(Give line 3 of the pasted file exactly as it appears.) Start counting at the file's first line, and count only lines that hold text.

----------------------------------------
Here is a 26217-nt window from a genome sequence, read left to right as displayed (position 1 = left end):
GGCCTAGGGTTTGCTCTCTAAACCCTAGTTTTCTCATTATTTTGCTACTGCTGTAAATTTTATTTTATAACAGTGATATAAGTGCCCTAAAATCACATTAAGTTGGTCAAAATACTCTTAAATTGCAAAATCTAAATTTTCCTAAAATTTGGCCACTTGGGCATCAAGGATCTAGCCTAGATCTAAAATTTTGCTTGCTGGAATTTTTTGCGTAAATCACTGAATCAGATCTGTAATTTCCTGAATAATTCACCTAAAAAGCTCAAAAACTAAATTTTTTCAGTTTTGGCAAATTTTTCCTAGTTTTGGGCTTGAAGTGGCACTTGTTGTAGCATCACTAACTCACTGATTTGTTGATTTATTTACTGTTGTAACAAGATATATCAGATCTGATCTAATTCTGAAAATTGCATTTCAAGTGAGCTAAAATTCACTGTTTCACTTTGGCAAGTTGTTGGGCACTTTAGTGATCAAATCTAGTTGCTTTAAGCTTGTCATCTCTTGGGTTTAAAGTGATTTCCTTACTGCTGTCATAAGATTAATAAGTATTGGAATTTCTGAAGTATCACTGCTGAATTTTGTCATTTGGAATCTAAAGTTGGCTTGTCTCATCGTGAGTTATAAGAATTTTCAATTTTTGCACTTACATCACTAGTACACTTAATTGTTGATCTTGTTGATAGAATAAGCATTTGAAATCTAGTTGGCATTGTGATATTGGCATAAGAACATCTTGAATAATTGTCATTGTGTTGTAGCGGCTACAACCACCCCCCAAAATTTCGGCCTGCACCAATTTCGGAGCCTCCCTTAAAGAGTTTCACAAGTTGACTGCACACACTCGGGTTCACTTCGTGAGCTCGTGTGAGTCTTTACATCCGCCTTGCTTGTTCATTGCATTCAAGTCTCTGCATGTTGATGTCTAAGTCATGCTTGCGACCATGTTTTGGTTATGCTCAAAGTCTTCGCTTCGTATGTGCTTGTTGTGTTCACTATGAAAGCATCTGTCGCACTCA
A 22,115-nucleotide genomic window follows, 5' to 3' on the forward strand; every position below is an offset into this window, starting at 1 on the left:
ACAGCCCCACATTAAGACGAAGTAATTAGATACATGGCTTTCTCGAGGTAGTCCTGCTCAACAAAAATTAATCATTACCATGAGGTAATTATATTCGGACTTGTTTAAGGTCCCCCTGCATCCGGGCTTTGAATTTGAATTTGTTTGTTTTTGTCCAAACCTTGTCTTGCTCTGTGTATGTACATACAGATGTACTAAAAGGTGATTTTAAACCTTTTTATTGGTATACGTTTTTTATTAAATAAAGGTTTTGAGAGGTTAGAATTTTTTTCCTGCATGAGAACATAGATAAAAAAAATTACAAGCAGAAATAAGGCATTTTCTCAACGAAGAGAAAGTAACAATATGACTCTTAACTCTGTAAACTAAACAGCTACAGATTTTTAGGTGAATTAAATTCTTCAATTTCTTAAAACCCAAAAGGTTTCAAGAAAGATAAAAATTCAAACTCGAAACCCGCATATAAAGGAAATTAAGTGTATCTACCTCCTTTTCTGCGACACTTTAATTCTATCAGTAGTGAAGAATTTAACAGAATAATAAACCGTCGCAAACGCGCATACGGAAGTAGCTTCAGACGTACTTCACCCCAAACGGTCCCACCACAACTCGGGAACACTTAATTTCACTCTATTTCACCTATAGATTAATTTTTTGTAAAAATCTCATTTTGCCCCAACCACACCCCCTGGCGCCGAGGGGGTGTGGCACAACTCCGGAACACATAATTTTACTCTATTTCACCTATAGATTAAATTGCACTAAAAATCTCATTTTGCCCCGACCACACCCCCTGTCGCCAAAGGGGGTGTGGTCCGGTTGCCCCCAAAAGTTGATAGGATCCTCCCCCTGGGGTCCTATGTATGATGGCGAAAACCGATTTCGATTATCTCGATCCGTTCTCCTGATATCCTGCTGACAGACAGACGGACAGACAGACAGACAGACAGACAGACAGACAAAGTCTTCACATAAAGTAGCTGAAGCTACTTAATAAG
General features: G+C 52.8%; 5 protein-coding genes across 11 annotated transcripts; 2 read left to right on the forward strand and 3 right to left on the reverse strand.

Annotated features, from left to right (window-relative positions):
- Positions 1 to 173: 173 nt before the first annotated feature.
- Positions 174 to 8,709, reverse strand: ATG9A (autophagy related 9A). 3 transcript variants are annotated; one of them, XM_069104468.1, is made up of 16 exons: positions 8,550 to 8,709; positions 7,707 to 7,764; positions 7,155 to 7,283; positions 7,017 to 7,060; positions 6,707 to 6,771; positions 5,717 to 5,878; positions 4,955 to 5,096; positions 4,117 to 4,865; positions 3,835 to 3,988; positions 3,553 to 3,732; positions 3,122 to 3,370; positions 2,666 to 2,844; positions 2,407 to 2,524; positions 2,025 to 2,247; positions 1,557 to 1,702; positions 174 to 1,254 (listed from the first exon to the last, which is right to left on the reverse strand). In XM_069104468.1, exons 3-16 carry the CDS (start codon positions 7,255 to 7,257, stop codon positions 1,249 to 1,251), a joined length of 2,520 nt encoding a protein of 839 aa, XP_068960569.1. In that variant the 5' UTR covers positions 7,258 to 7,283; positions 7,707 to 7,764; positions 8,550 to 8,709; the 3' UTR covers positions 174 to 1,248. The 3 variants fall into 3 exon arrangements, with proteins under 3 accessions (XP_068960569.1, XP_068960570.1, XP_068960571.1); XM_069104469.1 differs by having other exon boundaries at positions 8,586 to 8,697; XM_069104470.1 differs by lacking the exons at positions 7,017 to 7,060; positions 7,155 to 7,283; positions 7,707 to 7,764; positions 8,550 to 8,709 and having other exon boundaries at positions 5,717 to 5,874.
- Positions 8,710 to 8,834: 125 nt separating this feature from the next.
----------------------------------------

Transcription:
A 22,115-nucleotide genomic window follows, 5' to 3' on the forward strand; every position below is an offset into this window, starting at 1 on the left: